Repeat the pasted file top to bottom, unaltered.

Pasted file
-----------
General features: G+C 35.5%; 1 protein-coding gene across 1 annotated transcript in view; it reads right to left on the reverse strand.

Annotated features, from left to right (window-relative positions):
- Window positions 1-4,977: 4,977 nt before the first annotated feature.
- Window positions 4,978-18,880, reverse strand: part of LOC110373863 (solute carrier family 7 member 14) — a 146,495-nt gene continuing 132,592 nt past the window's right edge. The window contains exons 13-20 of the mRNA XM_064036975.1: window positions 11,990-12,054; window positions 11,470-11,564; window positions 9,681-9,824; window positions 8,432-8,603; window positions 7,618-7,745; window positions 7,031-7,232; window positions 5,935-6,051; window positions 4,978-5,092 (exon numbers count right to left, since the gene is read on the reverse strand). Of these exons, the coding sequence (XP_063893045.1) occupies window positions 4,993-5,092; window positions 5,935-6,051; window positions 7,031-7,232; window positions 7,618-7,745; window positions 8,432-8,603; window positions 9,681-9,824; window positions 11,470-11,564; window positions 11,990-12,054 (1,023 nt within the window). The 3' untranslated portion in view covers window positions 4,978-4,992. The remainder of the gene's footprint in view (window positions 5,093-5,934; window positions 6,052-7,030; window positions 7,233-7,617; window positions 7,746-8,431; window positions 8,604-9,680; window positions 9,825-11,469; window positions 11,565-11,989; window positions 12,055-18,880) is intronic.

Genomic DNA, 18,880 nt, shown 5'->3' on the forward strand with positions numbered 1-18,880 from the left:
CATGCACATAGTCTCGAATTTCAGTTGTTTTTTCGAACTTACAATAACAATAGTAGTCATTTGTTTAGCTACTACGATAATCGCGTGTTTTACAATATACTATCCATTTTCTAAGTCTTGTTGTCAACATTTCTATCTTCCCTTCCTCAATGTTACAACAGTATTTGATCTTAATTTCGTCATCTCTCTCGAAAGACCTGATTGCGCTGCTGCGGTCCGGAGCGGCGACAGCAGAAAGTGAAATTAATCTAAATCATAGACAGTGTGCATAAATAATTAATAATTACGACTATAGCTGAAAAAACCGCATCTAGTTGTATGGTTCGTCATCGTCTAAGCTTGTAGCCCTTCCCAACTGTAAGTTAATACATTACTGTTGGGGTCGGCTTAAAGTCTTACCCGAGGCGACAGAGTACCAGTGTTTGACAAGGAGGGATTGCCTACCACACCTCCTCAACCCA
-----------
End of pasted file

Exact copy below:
General features: G+C 35.5%; 1 protein-coding gene across 1 annotated transcript in view; it reads right to left on the reverse strand.

Annotated features, from left to right (window-relative positions):
- Window positions 1-4,977: 4,977 nt before the first annotated feature.
- Window positions 4,978-18,880, reverse strand: part of LOC110373863 (solute carrier family 7 member 14) — a 146,495-nt gene continuing 132,592 nt past the window's right edge. The window contains exons 13-20 of the mRNA XM_064036975.1: window positions 11,990-12,054; window positions 11,470-11,564; window positions 9,681-9,824; window positions 8,432-8,603; window positions 7,618-7,745; window positions 7,031-7,232; window positions 5,935-6,051; window positions 4,978-5,092 (exon numbers count right to left, since the gene is read on the reverse strand). Of these exons, the coding sequence (XP_063893045.1) occupies window positions 4,993-5,092; window positions 5,935-6,051; window positions 7,031-7,232; window positions 7,618-7,745; window positions 8,432-8,603; window positions 9,681-9,824; window positions 11,470-11,564; window positions 11,990-12,054 (1,023 nt within the window). The 3' untranslated portion in view covers window positions 4,978-4,992. The remainder of the gene's footprint in view (window positions 5,093-5,934; window positions 6,052-7,030; window positions 7,233-7,617; window positions 7,746-8,431; window positions 8,604-9,680; window positions 9,825-11,469; window positions 11,565-11,989; window positions 12,055-18,880) is intronic.

Genomic DNA, 18,880 nt, shown 5'->3' on the forward strand with positions numbered 1-18,880 from the left:
CATGCACATAGTCTCGAATTTCAGTTGTTTTTTCGAACTTACAATAACAATAGTAGTCATTTGTTTAGCTACTACGATAATCGCGTGTTTTACAATATACTATCCATTTTCTAAGTCTTGTTGTCAACATTTCTATCTTCCCTTCCTCAATGTTACAACAGTATTTGATCTTAATTTCGTCATCTCTCTCGAAAGACCTGATTGCGCTGCTGCGGTCCGGAGCGGCGACAGCAGAAAGTGAAATTAATCTAAATCATAGACAGTGTGCATAAATAATTAATAATTACGACTATAGCTGAAAAAACCGCATCTAGTTGTATGGTTCGTCATCGTCTAAGCTTGTAGCCCTTCCCAACTGTAAGTTAATACATTACTGTTGGGGTCGGCTTAAAGTCTTACCCGAGGCGACAGAGTACCAGTGTTTGACAAGGAGGGATTGCCTACCACACCTCCTCAACCCA